British Prime Minister Theresa May has rejected the idea of targeting a customs union with the European Union, pouring cold water on hopes from some that she could shift her Brexit policy to win over the opposition Labour Party.
Britain is due to leave the EU on 29 March but has yet to find a deal which is acceptable to both Brussels and lawmakers at home, raising the prospect of a disorderly exit that could damage the world’s fifth largest economy.
Brexit has divided Britain at every level from voters to cabinet, and raised fears internationally that it will weaken the West. Brexit supporters hail it as casting off a failing German-led project.
Last week, Labour leader Jeremy Corbyn set out the conditions under which he would instruct his party to support an exit deal in parliament. Foremost was a demand that May seek a “permanent and comprehensive UK-wide customs union”.
The EU has urged May to grasp Labour’s compromise offer rather than press ahead with her preferred option of getting her own divided party onside by renegotiating a clause in the exit agreement relating to the Northern Irish border.
But May’s office published her reply to Corbyn late on Sunday (10 February), showing little appetite for a U-turn which would risk splitting her fractious party by ruling out the scope for Britain to strike its own trade deals around the world.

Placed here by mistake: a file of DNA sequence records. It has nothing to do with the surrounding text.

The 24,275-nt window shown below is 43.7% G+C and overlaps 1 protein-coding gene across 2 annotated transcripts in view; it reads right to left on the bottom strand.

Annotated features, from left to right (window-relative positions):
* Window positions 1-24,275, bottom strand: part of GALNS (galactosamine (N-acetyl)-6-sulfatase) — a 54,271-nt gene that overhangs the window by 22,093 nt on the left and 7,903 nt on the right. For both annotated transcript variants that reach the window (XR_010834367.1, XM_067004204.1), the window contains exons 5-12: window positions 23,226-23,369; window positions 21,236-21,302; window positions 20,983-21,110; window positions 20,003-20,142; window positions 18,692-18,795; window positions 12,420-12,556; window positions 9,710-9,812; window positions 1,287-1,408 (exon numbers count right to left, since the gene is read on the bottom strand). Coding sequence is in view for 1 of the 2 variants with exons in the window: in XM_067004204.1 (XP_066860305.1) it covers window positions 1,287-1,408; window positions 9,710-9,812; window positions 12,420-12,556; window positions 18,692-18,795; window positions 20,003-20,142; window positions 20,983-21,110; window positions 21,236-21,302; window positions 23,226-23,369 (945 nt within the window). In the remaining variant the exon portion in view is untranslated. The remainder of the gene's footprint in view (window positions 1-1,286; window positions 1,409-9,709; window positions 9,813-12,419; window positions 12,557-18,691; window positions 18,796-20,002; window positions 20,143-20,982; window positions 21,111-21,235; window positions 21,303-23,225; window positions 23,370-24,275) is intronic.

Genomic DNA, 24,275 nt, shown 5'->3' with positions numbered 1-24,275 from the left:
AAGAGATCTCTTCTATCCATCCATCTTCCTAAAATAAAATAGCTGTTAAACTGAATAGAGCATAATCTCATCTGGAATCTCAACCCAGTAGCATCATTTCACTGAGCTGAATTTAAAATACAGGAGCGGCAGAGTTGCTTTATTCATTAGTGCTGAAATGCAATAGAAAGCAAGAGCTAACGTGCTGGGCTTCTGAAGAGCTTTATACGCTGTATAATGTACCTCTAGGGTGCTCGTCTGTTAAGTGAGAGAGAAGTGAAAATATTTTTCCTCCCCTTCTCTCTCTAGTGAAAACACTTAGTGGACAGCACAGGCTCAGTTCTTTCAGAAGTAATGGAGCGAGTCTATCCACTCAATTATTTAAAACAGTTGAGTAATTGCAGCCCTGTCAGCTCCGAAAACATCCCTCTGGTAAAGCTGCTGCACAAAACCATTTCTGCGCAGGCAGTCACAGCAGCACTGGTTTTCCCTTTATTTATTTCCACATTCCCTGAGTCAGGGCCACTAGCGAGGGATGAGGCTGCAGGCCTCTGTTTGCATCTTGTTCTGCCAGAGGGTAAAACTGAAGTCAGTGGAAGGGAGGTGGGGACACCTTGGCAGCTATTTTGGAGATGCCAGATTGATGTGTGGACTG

NEW: Theresa May letter to Jeremy Corbyn
– Luke warm defence leaving customs union cd discomfort brexiteers ?
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– Leaves door open to working with Corbyn: but how will more brexit inclined Tories feel about this?? pic.twitter.com/S0A9f02cY7
— Sam Coates Times (@SamCoatesTimes) February 10, 2019
“I am not clear why you believe it would be preferable to seek a say in future EU trade deals rather than the ability to strike our own deal?” May wrote in a three-page letter.
May and her government have repeatedly said membership of a customs union would prevent it having an independent trade policy – something they have promoted as one of the main economic benefits of leaving the EU.
Although May welcomed the prospect of future talks with Corbyn to try and find a compromise, the letter gave no ground on their central point of disagreement.
That leaves May battling to persuade a reluctant EU to look again at the Irish backstop – a fallback policy designed to prevent the resurrection of a hard border in Ireland if talks to find a long-term trade arrangement fail.
Brexit minister Stephen Barclay will meet EU negotiator Michel Barnier on Monday ahead of a crunch moment in parliament on Thursday, when lawmakers will try to force May to change course or give up control of the exit process.
May will promise lawmakers a second opportunity to influence the Brexit talks later in the month in a bid to stave off any rebellion from within her own party by those who fear Britain could end up leaving without a deal.